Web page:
Relationship toolkit: Stick to the subject!
Bill and Mary started discussing their plans for the weekend. Bill wants to go to a Silvertips game and Mary wants to go to the movies. Their kid’s favorite babysitter was actually available Saturday night! Woohoo!
But then, Mary says: “You always get your way when we have a free night!”. Bill replies—“ Not true! Two weeks ago we went to your sister’s house!”. She rejoins—“And when are you going to clean up after yourself. You leave your stuff all over the house!”. His voice is rising, like the high tide during a full moon—“Aw come on. Get off it. What about your desk! It looks like a dump truck unloaded garbage on top of it”. Mary is shouting now—“And what about your mother! She is always criticizing me!” She storms out of the room and slams the door.
Now what were they arguing about? And what about that evening out without the kids?
When you read the above paragraph, it seems obvious what is transpiring—and it’s comical. But how often have you and your partner started a discussion about a neutral topic and ended up yelling at each other about something entirely different?
Perhaps it’s just human nature. But when one person feels defensive about something, they are liable to go on the offensive. Past wrongdoings are brought up that have nothing to do with the subject at hand. Now each person feels criticized and on guard. Watch out!—the barbs are flying. Most often, these “discussions” resolve nothing. Each adult ends up with hurt feelings.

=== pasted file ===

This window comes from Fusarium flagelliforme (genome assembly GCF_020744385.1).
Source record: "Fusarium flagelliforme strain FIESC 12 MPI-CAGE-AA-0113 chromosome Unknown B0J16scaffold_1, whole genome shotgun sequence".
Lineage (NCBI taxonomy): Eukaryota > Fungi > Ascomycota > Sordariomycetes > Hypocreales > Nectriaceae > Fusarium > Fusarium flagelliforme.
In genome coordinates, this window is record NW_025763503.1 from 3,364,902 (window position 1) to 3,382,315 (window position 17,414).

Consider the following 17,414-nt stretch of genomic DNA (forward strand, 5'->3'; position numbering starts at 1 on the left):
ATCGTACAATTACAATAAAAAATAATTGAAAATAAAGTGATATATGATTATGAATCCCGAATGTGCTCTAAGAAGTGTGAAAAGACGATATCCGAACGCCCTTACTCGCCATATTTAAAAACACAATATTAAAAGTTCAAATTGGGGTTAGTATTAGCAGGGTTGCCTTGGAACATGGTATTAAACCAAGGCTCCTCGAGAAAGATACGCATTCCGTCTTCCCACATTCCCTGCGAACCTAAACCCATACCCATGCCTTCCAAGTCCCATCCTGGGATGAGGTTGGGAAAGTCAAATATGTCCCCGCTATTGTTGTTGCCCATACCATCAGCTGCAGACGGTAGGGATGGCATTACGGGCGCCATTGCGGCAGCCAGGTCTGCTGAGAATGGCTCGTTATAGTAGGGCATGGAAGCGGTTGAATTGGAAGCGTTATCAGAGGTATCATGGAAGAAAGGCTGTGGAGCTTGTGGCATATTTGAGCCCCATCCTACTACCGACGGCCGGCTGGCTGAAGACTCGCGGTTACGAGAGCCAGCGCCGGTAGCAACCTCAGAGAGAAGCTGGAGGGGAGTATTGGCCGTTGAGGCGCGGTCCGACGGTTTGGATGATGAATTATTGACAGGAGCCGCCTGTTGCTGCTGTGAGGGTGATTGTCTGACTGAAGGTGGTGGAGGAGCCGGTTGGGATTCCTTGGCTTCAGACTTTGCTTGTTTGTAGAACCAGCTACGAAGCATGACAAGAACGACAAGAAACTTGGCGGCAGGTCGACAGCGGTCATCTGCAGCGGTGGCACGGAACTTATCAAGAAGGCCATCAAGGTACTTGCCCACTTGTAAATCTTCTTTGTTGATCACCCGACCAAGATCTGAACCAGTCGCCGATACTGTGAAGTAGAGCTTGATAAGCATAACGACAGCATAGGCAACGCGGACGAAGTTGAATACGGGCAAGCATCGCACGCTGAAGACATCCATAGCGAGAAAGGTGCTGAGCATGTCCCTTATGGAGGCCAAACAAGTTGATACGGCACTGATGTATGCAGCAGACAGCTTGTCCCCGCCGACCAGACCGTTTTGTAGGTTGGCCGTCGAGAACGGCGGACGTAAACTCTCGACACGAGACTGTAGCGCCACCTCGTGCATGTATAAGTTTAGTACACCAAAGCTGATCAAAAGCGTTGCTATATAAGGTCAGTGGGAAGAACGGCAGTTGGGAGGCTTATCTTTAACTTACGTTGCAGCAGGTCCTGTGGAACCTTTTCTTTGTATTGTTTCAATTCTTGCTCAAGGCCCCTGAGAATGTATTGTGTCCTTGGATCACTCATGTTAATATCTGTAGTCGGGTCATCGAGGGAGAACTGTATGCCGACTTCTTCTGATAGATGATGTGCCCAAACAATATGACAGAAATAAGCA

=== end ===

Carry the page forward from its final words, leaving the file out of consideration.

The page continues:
Let’s be honest. We have all been guilty of dumping dirty dishes from the “kitchen sink” on our partner.
Sometimes, when I am guilty of this offense, Diane will ask me “So, what does that have to do with what we are talking about?” That question usually stops me in my tracks. Certainly, she is right—my bringing up the high cost of fancy cat food for our cat has nothing to do with her wanting to buy opera tickets next week. Sigh-- I am guilty again, as charged.
So what can couples do?
Avoid the temptation to go on the offense. I know this is hard. Take a deep breath, count to five (ten takes too long), or pinch yourself and stick to the subject at hand. If your partner goes off on a tangent, GENTLY, ask them “What does that have to do with what we are discussing?” Good question! It might just bring them back to the issue at hand.
Stick to one topic! When you have a hot issue to discuss (usually about money, sex, time, housework, in-laws, or children)—propose a specific date and time to talk about your concern. Pick a date when you both have the time and space to have a reasonable dialogue. AGREE to stick the topic and not bring up other issues. If one person does veer off course, gently bring them back to the subject.
Prepare in advance. I am not talking about planning your argument! Instead, focus on staying calm, breathing, and most importantly—trying to understand your partner’s point of view, feelings, and perspectives. If each person seeks to understand the other, you will both find that common ground we call compromise: Something that seems to be in short supply lately.
Look for progress, not perfection. When couples make small “baby steps” in an agreed upon direction, both partners feel hopeful and positive. This paves the way for future cooperation.